Braised greens with smoked ham hock and white beans
Photo by Kieran Scott
I’ve just spent three weeks in the deep southern states of America. I ate croc, cornbread and my own weight in smoked brisket, yet one of the most surprising dishes I had was sweet peas at Willie Mae’s Scotch House, famed for its wet fried chicken. These peas were almost grey, but boy did they pack a delicious punch. As a chef we are taught to blanch and refresh green vegetables in iced water to retain their colour, as we eat with our eyes, but I am a rule breaker — for me, flavour is king.
At Depot I always cook from raw just after you make your order, grilling asparagus and braising brussels sprouts in chicken stock. This way of cooking ensures all the flavour is served on your plate instead of left in a pot of boiled water. Inspired by those humble peas here’s my take on a southern classic — collard greens.
I’ll “posh” it up a bit by adding good quality white beans and smoked hamhock. Collard greens are thick leathery greens and quite hard to get a hold of in New Zealand, so I’ve subbed them for cavolo nero and kale, but if you can get hold of some authentic collard greens my tip would be to double the cooking time and add some additional stock. You want to end up with meltingly tender greens and enriched braising liquor ready to be mopped up by crusty bread.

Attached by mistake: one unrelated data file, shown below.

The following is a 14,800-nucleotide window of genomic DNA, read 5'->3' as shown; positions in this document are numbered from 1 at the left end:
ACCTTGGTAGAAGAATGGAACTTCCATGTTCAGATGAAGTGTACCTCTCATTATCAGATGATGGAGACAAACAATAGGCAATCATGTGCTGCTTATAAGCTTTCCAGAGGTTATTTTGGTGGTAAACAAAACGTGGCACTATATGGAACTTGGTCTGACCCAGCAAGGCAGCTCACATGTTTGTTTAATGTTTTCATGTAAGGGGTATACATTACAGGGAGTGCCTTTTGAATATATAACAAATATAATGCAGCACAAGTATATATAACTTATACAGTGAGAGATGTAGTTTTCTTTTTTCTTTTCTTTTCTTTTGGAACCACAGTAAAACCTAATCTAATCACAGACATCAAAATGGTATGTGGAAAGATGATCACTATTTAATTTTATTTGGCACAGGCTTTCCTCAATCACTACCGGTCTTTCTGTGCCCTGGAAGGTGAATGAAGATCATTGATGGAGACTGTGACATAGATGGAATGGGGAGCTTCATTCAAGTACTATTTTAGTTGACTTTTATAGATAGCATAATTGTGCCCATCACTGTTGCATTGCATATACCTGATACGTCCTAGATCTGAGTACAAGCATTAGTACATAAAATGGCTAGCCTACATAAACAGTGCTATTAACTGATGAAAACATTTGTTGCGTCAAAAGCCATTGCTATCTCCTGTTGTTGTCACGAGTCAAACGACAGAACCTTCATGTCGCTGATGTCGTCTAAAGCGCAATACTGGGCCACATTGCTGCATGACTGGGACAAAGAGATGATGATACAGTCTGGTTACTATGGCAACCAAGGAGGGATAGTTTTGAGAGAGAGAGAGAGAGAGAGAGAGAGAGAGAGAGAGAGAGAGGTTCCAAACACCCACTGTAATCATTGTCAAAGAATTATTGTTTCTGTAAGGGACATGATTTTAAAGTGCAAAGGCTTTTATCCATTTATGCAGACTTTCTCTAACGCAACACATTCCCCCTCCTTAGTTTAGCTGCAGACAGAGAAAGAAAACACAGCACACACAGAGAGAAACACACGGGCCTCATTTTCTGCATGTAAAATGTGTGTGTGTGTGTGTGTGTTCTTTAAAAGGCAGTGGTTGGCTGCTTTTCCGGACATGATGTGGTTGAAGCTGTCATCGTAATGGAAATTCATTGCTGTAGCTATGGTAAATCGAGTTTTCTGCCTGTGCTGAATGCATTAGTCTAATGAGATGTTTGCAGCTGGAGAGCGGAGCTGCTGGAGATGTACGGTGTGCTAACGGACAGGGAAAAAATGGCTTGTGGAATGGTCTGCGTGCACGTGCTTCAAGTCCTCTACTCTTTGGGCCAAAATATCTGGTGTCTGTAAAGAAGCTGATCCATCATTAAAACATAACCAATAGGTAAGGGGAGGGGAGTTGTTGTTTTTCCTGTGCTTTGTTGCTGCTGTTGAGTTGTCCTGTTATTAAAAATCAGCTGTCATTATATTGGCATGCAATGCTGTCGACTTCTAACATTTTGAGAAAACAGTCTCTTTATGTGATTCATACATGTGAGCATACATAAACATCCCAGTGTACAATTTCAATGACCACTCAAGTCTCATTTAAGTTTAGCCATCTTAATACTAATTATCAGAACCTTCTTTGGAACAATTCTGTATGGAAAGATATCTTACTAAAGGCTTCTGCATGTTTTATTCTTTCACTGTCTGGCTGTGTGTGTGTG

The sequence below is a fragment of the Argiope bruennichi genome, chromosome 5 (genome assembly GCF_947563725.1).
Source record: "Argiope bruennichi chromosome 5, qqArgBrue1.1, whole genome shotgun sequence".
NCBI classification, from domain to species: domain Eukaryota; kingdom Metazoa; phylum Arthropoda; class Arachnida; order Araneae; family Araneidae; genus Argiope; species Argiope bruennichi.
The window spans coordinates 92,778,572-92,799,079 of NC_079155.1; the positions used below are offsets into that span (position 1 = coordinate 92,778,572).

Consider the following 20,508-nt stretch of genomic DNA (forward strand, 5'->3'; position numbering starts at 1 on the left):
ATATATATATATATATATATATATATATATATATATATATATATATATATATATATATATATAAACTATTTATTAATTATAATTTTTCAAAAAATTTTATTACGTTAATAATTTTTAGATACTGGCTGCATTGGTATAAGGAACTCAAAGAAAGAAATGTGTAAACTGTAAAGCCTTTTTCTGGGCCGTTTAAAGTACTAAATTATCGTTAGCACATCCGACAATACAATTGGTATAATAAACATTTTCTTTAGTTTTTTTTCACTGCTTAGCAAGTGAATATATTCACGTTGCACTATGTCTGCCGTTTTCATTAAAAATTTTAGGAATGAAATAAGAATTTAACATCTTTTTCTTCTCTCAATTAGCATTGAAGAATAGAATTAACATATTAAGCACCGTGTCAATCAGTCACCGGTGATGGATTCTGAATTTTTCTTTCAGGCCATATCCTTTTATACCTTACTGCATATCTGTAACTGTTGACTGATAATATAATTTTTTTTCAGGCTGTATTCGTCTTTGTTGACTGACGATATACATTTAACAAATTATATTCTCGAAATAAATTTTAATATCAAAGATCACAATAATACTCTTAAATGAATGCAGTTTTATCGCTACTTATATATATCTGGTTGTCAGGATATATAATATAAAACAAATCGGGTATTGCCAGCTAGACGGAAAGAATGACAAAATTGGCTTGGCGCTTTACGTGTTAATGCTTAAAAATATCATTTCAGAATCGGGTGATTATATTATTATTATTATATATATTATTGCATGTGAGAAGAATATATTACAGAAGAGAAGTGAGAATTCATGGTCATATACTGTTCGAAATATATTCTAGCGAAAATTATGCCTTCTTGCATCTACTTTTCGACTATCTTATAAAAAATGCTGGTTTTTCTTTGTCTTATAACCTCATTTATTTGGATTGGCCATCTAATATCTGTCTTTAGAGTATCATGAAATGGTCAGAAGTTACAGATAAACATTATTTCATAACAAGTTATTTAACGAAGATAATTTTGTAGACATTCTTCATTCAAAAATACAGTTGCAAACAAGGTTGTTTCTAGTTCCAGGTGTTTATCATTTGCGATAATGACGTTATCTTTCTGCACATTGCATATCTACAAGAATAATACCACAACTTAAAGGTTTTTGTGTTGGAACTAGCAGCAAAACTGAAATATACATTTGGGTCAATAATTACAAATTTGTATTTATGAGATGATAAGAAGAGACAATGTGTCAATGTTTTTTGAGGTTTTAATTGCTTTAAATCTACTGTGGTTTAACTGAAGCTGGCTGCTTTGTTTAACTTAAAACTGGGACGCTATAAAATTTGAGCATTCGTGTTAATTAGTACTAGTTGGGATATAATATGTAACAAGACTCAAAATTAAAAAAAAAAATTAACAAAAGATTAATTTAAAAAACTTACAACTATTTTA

- Place ham hock in a pot just big enough to fit it. Fill pot with water, bring to a boil then simmer with a lid on for 2½ hours or until falling off the bone.
- Allow hock to cool on a plate and reserve 1½ cups of the cooking liquid. Pull the hock meat from the bone and lightly shred. Finely dice the smoked hock skin and reserve the bone for cooking the greens.
- Prep the cavolo nero or kale by holding the base of the stem with one hand. With the other slide your fingers down the stalk to remove the leaf.
- Heat a medium pot over medium heat. Add olive oil and gently cook the onion until soft.
- Add the cavolo nero or kale in batches, placing the lid on top so it wilts slightly, adding more until it all fits in the pot.
- Add the broth, brown sugar, malt vinegar and some sea salt flakes and black pepper. Bring to a simmer then half cover with lid (you want some of the liquid to evaporate and reduce). Cook over medium heat for 15-20 minutes until the cavolo nero or kale is just about tender.
- Fold through the white beans, shredded ham hock meat and lemon zest. Cook for 2 more minutes, adjust the seasoning and serve.
Kyle Street, executive chef at Depot Eatery & Oyster Bar and Federal Delicatessen, is an avid lover of street food. He takes a playful approach to cooking — for him it is all about provenance, big flavours and, most importantly, respecting his ingredients. Find more of Kyle's recipes here.